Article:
WE are like a stray line of a poem, which ever feels that it rhymes with another line and must find it, or miss its own fulfilment. This quest of the unattained is the great impulse in man which brings forth all his best creations. Man seems deeply to be aware of a separation at the root of his being, he cries to be led across it to a union; and somehow he knows that it is love which can lead him to a love which is final.

p. 21

I HAVE a relationship with the world which is deeply personal. It is not of mere knowledge and use. All our relationships with facts have an infinite medium which is Law, Satyam; all our relationship with truth has an infinite medium which is Reason, gnānam; all our personal relationship has an infinite medium, which is Love, ānandam.

We are not mere facts in this world, like pieces of stones; we are persons. And therefore we cannot be content with drifting along the stream of circumstances. We have a central ideal of love with which to harmonise our existence, we have to manifest a truth in our life, which is the perfect relationship with the Eternal Person.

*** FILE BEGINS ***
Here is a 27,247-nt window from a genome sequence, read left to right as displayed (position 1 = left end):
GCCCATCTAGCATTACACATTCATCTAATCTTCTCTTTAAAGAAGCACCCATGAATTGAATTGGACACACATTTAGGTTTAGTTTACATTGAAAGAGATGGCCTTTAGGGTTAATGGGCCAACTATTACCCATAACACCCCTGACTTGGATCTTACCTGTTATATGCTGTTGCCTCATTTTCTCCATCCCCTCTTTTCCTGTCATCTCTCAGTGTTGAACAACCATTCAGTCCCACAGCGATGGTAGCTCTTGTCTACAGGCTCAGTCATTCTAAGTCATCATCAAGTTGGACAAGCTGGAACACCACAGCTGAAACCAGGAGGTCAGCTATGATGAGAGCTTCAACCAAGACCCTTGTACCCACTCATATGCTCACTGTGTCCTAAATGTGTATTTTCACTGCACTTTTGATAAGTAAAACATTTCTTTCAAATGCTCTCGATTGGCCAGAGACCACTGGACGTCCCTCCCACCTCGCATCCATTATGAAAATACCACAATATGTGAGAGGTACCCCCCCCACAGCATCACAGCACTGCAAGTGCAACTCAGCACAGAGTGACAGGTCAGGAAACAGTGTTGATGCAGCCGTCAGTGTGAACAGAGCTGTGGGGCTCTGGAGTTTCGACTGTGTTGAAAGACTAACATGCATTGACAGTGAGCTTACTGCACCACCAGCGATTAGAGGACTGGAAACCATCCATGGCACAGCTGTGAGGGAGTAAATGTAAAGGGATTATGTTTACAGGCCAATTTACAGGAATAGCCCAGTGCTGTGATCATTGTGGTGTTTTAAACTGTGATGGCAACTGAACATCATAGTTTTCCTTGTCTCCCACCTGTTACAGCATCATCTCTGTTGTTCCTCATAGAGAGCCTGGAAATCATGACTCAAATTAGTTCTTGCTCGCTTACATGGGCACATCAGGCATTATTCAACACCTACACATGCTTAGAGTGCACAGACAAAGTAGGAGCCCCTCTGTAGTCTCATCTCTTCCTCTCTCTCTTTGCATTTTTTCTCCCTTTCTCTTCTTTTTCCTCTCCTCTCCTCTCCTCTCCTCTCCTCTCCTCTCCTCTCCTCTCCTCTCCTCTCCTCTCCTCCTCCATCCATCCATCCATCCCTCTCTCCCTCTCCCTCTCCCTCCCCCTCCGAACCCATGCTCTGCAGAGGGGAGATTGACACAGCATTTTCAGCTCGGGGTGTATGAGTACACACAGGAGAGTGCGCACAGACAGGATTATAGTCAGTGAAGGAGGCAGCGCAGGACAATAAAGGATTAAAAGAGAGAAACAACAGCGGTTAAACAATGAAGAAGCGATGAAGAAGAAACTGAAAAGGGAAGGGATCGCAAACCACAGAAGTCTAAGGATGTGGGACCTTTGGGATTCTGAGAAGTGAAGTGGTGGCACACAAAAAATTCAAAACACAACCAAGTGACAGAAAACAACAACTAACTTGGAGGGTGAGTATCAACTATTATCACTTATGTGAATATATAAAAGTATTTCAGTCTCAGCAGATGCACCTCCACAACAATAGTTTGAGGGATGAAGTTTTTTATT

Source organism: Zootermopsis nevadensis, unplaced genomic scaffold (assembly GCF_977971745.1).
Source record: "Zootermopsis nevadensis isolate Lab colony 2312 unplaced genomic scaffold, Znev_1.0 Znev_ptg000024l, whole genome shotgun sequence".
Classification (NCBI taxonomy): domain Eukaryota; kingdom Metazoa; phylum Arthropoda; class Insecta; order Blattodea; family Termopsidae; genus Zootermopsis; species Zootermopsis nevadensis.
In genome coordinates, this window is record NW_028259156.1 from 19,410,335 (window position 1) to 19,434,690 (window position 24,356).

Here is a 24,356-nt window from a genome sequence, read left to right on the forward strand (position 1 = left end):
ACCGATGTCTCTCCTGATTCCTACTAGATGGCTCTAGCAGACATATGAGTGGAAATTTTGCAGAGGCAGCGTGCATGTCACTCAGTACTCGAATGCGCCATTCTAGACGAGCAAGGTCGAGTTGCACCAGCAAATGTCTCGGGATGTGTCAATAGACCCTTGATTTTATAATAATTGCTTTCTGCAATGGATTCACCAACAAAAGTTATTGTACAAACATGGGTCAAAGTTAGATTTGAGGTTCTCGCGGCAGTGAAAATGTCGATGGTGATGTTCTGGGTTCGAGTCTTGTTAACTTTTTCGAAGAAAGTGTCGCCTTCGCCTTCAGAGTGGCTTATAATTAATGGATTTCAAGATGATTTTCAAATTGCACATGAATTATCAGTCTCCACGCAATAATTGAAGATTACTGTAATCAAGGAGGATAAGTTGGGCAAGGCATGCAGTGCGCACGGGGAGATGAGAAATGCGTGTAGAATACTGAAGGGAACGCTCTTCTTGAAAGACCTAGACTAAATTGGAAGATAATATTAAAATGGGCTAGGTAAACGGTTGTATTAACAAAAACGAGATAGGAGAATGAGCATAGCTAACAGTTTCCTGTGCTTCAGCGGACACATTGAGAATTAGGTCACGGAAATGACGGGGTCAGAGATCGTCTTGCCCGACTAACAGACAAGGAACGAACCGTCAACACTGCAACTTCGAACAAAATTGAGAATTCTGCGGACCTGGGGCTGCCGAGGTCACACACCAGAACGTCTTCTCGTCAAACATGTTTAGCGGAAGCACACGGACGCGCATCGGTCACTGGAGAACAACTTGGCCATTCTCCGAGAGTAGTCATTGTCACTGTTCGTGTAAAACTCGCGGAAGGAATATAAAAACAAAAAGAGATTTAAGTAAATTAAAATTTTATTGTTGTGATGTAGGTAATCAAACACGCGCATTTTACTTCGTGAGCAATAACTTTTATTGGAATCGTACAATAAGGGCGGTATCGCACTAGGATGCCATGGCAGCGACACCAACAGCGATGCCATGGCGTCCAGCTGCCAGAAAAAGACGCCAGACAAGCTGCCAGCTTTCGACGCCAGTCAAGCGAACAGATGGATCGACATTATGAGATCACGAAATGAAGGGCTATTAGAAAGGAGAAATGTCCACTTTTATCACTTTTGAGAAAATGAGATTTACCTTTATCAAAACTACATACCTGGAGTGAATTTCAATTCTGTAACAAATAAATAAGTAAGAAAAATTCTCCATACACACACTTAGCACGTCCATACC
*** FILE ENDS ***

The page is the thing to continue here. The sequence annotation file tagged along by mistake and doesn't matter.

p. 22

LAST night when the north wind was keen, like a sharp blade of steel, the stall-keepers improvised some kind of shelter with twigs and leaves. With all its flimsiness it was the most important necessity for them, for the time. But this morning, before it is light, we hear them shouting for their bullocks and dragging out from underneath the trees their creaking carts. It is urgently important for them now to leave their shelter.

"I want" has its constant counterweight--"I do not want." Otherwise the monster necessity, with its immovable weight, would crush all existence. For the moment we may sigh at the fact that nothing remains for long, but we are saved from permanent despair at the calamity that nothing moves at all. Things remain and things move--between these two contrary currents we have found our dwelling-place and freedom.

p. 23

THE horse harnessed to a carriage is only a part of it, the master is he who drives it unattached. We are enjoined to work with vigour and yet retain our detachment of mind. For our deeds must express our freedom above all, otherwise we become like wheels revolving because compelled. There is a harmony between doing and not doing, between gaining and renouncing which we must attain.